As the program for Blasted states, “this is a piece of theatre that has provoked some of the strongest reactions in British dramatic history.” It is a play that unflinchingly addresses controversial issues such as domestic violence, cannibalism, and rape to name a few. Many of these atrocious acts are carried out on stage. The controversial nature of Blasted, combined with the fact that I had thoroughly enjoyed BTC’s last offering of The Lieutenant of Inishmore, made me incredibly excited to watch this play. It is safe to say it more than surpassed my high expectations.
The first act focuses on the aggressive and abusive Ian (Henry Fell) and the vulnerable yet courageous Cate (Polly Norkett) who stay the night in a hotel room together. The play shocks from the start with Ian’s casual racism and rape of the epileptic Cate. The connection between public and private violence is firmly established with the arrival of The Soldier (Greg Plummer), implying foreign conflicts are never far from impacting our own lives. The change in direction of the play at the start of the second act was brilliantly conveyed with lighting, and the powerful image of the destroyed, smoke-filled hotel room.
All three actors should be highly commended. Norkett’s physicality expertly conveyed the complexity of her character, gaining the audiences sympathy with her vulnerability, yet also allowing us to admire the unbelievable defiance and humanity Cate conveys in the face of inhumane acts. The way she was able to effortlessly express and change between a vast range of emotions, especially when silent, was particularly impressive. Fell and Plummer had difficult tasks of playing characters who on the surface seem like unforgivable monsters. It is a credit to both actors that despite the atrocities that both their characters commit, they managed to portray a degree of humanity – Plummer as The Solider mourning his dead girlfriend and Fell in Ian’s transition from abuser to victim. Fell’s versatility never allowed his character to be two-dimensional, making Ian entirely credible to the audience. Plummer’s commanding stage presence meant his menacing threats, especially when delivered to the audience, were genuinely terrifying.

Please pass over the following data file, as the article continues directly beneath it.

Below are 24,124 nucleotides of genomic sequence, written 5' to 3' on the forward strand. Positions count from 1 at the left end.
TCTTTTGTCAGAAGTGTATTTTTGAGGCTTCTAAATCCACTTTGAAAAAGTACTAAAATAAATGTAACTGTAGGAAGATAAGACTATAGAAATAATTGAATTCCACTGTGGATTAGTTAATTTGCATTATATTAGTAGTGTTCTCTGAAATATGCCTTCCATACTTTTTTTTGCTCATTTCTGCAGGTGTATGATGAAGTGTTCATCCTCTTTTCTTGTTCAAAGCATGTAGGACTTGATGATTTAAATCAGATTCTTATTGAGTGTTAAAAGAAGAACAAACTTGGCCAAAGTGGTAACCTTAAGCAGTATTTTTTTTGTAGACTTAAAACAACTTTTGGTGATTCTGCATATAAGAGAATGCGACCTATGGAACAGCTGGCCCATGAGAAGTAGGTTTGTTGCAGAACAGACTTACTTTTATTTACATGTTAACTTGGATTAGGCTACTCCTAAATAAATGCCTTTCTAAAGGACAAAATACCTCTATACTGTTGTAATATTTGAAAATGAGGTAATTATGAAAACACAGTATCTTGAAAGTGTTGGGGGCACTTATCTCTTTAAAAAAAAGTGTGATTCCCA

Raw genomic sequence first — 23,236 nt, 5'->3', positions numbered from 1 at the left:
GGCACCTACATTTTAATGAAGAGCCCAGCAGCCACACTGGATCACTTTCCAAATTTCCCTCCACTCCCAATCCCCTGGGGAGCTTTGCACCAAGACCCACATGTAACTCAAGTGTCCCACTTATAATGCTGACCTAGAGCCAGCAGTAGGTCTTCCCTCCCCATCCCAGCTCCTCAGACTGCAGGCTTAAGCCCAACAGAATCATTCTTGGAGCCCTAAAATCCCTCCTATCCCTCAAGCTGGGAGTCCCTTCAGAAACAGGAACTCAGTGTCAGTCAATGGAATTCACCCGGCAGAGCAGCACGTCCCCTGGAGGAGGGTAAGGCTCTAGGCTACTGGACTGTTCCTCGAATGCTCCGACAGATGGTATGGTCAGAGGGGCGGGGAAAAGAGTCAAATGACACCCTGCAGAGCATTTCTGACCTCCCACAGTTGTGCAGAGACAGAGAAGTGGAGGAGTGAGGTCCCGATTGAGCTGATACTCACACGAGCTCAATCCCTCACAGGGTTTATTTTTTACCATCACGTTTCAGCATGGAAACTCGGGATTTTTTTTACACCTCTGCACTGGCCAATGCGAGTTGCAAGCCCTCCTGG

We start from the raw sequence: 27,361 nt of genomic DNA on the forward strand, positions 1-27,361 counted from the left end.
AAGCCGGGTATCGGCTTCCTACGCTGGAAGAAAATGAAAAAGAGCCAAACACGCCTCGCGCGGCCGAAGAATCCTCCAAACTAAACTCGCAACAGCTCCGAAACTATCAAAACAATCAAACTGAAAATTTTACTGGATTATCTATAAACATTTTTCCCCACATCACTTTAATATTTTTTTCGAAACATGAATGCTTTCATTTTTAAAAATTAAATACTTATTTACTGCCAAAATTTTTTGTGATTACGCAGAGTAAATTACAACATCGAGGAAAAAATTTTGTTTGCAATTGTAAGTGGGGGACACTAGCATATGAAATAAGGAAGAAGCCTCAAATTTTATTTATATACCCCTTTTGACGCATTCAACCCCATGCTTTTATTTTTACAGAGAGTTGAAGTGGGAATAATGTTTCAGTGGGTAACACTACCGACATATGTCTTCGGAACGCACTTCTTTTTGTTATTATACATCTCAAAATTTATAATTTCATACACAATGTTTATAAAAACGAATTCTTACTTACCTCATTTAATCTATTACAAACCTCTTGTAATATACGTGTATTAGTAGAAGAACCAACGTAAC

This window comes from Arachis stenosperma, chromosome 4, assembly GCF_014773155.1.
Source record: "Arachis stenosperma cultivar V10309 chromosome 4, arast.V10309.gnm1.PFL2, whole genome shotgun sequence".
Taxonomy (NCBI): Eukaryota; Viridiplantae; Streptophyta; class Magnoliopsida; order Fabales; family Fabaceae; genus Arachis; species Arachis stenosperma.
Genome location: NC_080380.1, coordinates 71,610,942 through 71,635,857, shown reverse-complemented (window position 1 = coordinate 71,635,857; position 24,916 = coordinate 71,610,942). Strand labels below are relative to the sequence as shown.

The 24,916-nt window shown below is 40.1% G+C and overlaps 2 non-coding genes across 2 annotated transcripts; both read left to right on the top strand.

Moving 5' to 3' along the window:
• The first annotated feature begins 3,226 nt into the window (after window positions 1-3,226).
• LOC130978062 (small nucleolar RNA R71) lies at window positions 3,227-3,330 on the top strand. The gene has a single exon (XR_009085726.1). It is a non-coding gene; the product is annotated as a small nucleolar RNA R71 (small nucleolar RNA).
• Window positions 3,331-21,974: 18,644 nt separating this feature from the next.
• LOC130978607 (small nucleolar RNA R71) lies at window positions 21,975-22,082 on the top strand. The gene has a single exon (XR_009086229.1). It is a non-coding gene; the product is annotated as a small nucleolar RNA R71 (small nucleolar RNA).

Without a doubt, director Nikihl Vyas deserves huge admiration for this production of Blasted – not least for his bravery in selecting such a dark and complex piece of work to put on in Durham. It was clear that meticulous planning had gone into the play, with lighting, sound effects and props chosen effectively, all enhancing the experience as a whole. The deliberately long, often uncomfortable, silences during the first act created and sustained the air of tension and foreboding, before the more explosive second act. The unorthodox stage directions in the play would have undoubtedly been difficult to direct. However, it appeared as though these were handled with ease, resulting in a slick and impacting play.
Blasted will undoubtedly be divisive amongst audience members. Some may claim that the violence seen and discussed on stage is used excessively for shock value. I would disagree and argue that it constantly reminds us that the horrors in our world may not be as far away as we think. For me it was not the images of horror that were the most impacting, but rather those of Cate desperately trying to save an orphaned baby, and her feeding a dying Ian, as a glimmer of hope is offered even in the bleakest of situations. Therefore the excessive violence in contrast with these moments highlights our human capacity for compassion, encompassed by Cate. Vyas warns in the program that “this play won’t be everyone’s cup of tea”. However, if you’re after an evening of fantastic acting, a thought provoking story, and a play that will remain with you long after the curtain closes, I would strongly recommend that you go and watch BTC’s production of Blasted.